Sugni Birhor was drying some leaves in the settlement of Birhors, a primitive tribe of Patratu. Fresh leaves of chakor, chench, moringa, futkal, beng, chimti, koiner, sarla, kudrum, sakhin, hirmichiya, siliari, matha, karmi, boot, etc, were kept in the sun, dried, ground and cooked. These are consumed in the summer when the forests dry up and the availability of vegetables also reduces. These dried greens are consumed in many ways. They are often cooked with rice flour, and oil, onion, tomato, green chili and salt are added. The locals call this dish saag mar jhor. It has a slightly earthy taste and is eaten with rice. The villagers informed that during the rainy season, when it was difficult to venture into forests, and prey like herons or pheasants were not easily found, the leaf powders were cooked with honey.

Read more: Forest dwellers struggle amid depleting forest resources

Green powders find takers in the market

The powdered forms of different saags are sold in small packets in the Budh Bazaar of Ranchi. We met Nirmala who was selling one such green powder. She said: “Greens are the food of the poor. The labourers buy these greens. We collect leaves from the forest and dry them. These days, not all leaves are found in the forests. The forest density has started decreasing, and fewer vegetables are available now.”

While talking to locals and those selling the greens in the rural areas of Ranchi, Patratu, Giridih, Gumla, Jamshedpur, Madhupur, McCluskieganj, and Garhwa, we found that the tribals in Jharkhand use about 56-60 types of green leaves. Their names may be different in the local dialects of tribes like Munda, Santhal, Ho, Oraon, etc., but in almost all communities, these leaves are eaten in different seasons. Apart from these, there are some other leafy greens which are not found in the local markets, but the rural people collect and consume them.

Dried greens are also sold in tribal markets of Jharkhand. Photo by Vineeta Parmar and Kushagra Rajendra

During National Nutrition Month in September, people from the Anganwadi centres and school and college students are made aware of the presence of nutrients in food. Kanchan Singh, the assistant director of Social Welfare Department, Jharkhand, said that planting these greens in the available spaces in Anganwadis, school campuses and gram panchayats would be a step towards bridging the nutrition gap. Spinach and local saag panna help in beating iron deficiency. These greens are immensely beneficial for pregnant and lactating mothers as well. Besides, these nutrition-packed greens and vegetables are available at very low prices. This wealth of treasure accessible in the rural areas of Jharkhand must be promoted in the cities as well.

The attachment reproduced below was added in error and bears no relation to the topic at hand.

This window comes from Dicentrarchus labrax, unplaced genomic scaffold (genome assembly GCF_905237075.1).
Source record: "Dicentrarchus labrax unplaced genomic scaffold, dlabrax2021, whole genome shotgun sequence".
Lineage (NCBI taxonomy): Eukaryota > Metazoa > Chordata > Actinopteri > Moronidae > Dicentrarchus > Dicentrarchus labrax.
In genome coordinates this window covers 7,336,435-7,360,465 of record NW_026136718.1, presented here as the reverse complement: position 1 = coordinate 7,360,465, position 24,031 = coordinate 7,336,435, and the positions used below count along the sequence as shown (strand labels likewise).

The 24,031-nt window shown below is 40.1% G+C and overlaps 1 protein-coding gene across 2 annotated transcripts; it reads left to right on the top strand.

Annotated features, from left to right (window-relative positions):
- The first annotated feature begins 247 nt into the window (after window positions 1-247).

Arun Kumar, a scientist with the Birsa Agricultural University (BAU), said that earlier they could consume fruits, flowers, leaves and roots of some plants from the jungles that were not laced with pesticides and fertilisers. The elderly in the households would use these leaves for the treatment of many diseases.

A need to document traditional knowledge

At a time when people are drawn to harmful fast-food items, the tribals are trying to keep their traditions alive. Today, when biodiversity is under threat due to climate change and the use of pesticides, saving these local vegetables and greens is a challenge. However, the government is running projects like Potential Crop to preserve this biodiversity. These plants, which are included in the diet of the local people of Jharkhand, are considered weeds in other parts of the country due to lack of information.

Kumar stressed that there was no alternative to the lifestyle of tribal communities living in Jharkhand from the point of view of conservation and judicious use of food-related resources. “Therefore, there is a need to include the traditional knowledge of edible plants, food processing and medicinal values ​​used by the forest dwellers and disseminate it to other people. If their powders get a proper market, it can provide nutritional security to the entire country,” he said.

Expressing concern, Anurag Linda, a professor of environmental science at the Central University of Jharkhand, said that the forests of Jharkhand were diminishing due to which the knowledge of our ancestors would also go extinct with the depletion of forest produce.

Due to pesticides and invasive weeds, some plant species are going extinct. In such a situation, there is a need to document the information related to these traditional greens and make the greens accessible to the people, so that the vision of a healthy India can be realised through public health.

This story was first published in Mongabay-Hindi.


Banner image: Leafy greens and vegetables play an important role in reducing micronutrient deficiencies and ensuring nutritional security of the tribal population of rural Jharkhand. Photos by Vineeta Parmar and Kushagra Rajendra.

Exit mobile version